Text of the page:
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June 2012

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With reports this month from Gallivanter in Australia; from Medusa on a young woman cruising alone; an interview with Fatty Goodlander; on youthful liveaboard Alana Marie-Greenfield; from Slapdash on circumnavigating with a small cat; and Cruise Notes.

Gallivanter — Hylas 47
Capt. Kirk McGeorge
Transit of Venus
(Brisbane, Australia)

We're about halfway through our three-year grace period of not having to import Gallivanter into Australia. Cath loves being home for a change, and has renewed her star status by hosting a breakfast radio show and doing some television work on the Queensland coast. Arrrrr Boy — Stuart — has completed a full year in public school, while I've stayed busy doing deliveries up and down the east coast of Australia and around the Western Pacific.

Readers may remember that back in '95 I bought Carol Post's Islander 37 pilothouse Beche de Mer in Honolulu, then headed north to Guam in '97 before sailing all the way around to the U.S. Virgins. It was there that we bought our current boat. In any event, I've recently run into lots of old friends from the Pacific, and have made heaps of new ones. However, I'd forgotten how stinking expensive it is here in Australia! And costs have nearly doubled during my 15-year absence. But we're making ends meet while enjoying the great cruising and hospitality.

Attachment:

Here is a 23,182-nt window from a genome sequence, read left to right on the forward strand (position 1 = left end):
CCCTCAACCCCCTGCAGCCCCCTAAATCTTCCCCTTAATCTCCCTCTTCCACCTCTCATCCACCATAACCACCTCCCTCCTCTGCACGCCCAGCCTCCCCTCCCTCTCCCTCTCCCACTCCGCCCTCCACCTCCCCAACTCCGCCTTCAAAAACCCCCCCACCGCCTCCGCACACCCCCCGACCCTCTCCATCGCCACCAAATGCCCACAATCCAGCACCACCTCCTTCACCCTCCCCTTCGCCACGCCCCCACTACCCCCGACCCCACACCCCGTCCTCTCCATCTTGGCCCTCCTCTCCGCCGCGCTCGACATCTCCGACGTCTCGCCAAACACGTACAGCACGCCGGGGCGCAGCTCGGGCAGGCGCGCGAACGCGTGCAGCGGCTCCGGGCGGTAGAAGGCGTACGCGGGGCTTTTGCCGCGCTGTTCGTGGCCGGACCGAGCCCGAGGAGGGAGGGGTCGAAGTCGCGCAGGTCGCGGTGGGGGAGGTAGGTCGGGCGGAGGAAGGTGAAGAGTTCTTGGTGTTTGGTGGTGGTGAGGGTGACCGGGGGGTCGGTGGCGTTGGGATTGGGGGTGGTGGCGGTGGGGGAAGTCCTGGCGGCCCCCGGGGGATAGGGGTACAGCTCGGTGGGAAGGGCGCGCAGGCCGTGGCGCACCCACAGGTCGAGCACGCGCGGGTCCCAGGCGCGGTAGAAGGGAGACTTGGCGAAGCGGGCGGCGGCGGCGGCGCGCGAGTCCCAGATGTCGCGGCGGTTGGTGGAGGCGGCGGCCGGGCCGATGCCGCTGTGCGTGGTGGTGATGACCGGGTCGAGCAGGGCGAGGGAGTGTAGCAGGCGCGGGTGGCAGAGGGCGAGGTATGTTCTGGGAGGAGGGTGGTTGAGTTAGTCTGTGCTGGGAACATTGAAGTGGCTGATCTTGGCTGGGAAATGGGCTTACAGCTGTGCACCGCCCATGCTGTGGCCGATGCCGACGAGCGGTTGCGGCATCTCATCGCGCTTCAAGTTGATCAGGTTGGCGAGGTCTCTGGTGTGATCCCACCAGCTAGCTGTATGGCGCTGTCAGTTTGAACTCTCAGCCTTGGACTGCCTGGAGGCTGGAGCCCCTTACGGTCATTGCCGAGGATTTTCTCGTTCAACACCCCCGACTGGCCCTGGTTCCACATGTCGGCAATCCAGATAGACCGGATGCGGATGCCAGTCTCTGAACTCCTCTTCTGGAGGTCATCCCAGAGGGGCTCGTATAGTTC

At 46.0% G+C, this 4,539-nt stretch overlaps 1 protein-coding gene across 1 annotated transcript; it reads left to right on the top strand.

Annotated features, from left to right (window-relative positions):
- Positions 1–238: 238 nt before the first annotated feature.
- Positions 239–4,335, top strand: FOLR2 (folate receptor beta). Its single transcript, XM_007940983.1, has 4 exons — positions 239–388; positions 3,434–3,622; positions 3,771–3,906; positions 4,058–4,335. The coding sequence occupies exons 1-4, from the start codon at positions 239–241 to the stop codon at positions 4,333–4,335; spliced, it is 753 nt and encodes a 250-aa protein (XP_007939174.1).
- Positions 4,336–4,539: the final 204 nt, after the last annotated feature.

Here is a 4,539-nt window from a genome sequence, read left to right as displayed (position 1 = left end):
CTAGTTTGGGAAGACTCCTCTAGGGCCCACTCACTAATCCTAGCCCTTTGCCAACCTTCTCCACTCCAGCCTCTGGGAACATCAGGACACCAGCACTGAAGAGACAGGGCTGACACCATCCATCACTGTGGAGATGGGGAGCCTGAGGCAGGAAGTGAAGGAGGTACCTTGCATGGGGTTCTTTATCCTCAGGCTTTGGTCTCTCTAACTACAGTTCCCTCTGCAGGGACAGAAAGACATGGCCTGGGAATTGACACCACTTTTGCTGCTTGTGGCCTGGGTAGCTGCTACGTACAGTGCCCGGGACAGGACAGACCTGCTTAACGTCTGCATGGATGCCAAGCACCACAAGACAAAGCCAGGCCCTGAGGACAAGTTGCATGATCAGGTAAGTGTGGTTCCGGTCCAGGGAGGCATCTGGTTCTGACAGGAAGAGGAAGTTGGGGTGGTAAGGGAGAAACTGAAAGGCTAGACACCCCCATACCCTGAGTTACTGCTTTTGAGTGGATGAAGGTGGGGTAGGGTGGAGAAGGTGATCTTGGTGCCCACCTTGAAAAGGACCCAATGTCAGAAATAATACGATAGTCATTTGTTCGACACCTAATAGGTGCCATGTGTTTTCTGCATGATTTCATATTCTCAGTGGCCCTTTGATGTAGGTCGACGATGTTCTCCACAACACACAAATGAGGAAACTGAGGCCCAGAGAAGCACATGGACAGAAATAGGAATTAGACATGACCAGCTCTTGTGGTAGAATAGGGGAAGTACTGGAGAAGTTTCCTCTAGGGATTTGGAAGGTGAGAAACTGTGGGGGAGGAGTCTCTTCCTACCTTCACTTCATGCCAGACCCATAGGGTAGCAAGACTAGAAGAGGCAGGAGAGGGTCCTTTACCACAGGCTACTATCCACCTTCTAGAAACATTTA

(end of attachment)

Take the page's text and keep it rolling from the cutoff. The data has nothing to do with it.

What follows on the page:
One of the highlights was sailing into Sydney in time to witness the start of the Sydney Hobart Race, the New Year's fireworks, the free Emmylou Harris and Los Lobos concerts, and topping it all off, a Jimmy Buffett concert at the Opera House. At this moment, we're anchored at Fraser Island, inside the Great Sandy Straits, and will be headed for Brisbane and the Gold Coast in a few days. So, yes, there are reasons that life is good.

But my primary reason for writing is to remind Latitude readers to keep an eye on the sky in early June, when the second half of the Transit of Venus will occur. That is when Venus passes between the sun and the earth. I believe it will be visible in the morning hours on the west coast of the Americas, and throughout the day across the Pacific.